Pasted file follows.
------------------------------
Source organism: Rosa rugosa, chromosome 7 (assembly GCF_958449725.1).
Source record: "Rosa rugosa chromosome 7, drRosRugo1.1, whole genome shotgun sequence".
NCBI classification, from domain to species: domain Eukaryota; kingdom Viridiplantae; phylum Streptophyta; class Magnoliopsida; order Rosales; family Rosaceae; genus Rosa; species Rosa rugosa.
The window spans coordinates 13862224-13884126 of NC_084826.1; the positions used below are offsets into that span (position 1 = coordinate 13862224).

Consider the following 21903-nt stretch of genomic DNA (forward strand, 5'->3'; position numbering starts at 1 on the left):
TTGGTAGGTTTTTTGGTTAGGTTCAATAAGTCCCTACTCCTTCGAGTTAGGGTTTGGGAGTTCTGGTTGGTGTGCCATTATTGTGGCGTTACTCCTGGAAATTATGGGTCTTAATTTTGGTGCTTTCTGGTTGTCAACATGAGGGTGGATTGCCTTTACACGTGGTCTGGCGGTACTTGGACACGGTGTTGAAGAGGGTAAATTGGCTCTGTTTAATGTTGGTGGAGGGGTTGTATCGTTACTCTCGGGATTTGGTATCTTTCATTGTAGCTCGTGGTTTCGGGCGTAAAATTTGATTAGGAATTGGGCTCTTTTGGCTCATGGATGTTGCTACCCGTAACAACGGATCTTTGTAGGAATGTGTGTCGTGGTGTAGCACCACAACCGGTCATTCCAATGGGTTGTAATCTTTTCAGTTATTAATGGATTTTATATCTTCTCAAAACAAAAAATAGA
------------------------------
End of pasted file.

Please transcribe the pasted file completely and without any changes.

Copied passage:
Source organism: Rosa rugosa, chromosome 7 (assembly GCF_958449725.1).
Source record: "Rosa rugosa chromosome 7, drRosRugo1.1, whole genome shotgun sequence".
NCBI classification, from domain to species: domain Eukaryota; kingdom Viridiplantae; phylum Streptophyta; class Magnoliopsida; order Rosales; family Rosaceae; genus Rosa; species Rosa rugosa.
The window spans coordinates 13862224-13884126 of NC_084826.1; the positions used below are offsets into that span (position 1 = coordinate 13862224).

Consider the following 21903-nt stretch of genomic DNA (forward strand, 5'->3'; position numbering starts at 1 on the left):
TTGGTAGGTTTTTTGGTTAGGTTCAATAAGTCCCTACTCCTTCGAGTTAGGGTTTGGGAGTTCTGGTTGGTGTGCCATTATTGTGGCGTTACTCCTGGAAATTATGGGTCTTAATTTTGGTGCTTTCTGGTTGTCAACATGAGGGTGGATTGCCTTTACACGTGGTCTGGCGGTACTTGGACACGGTGTTGAAGAGGGTAAATTGGCTCTGTTTAATGTTGGTGGAGGGGTTGTATCGTTACTCTCGGGATTTGGTATCTTTCATTGTAGCTCGTGGTTTCGGGCGTAAAATTTGATTAGGAATTGGGCTCTTTTGGCTCATGGATGTTGCTACCCGTAACAACGGATCTTTGTAGGAATGTGTGTCGTGGTGTAGCACCACAACCGGTCATTCCAATGGGTTGTAATCTTTTCAGTTATTAATGGATTTTATATCTTCTCAAAACAAAAAATAGA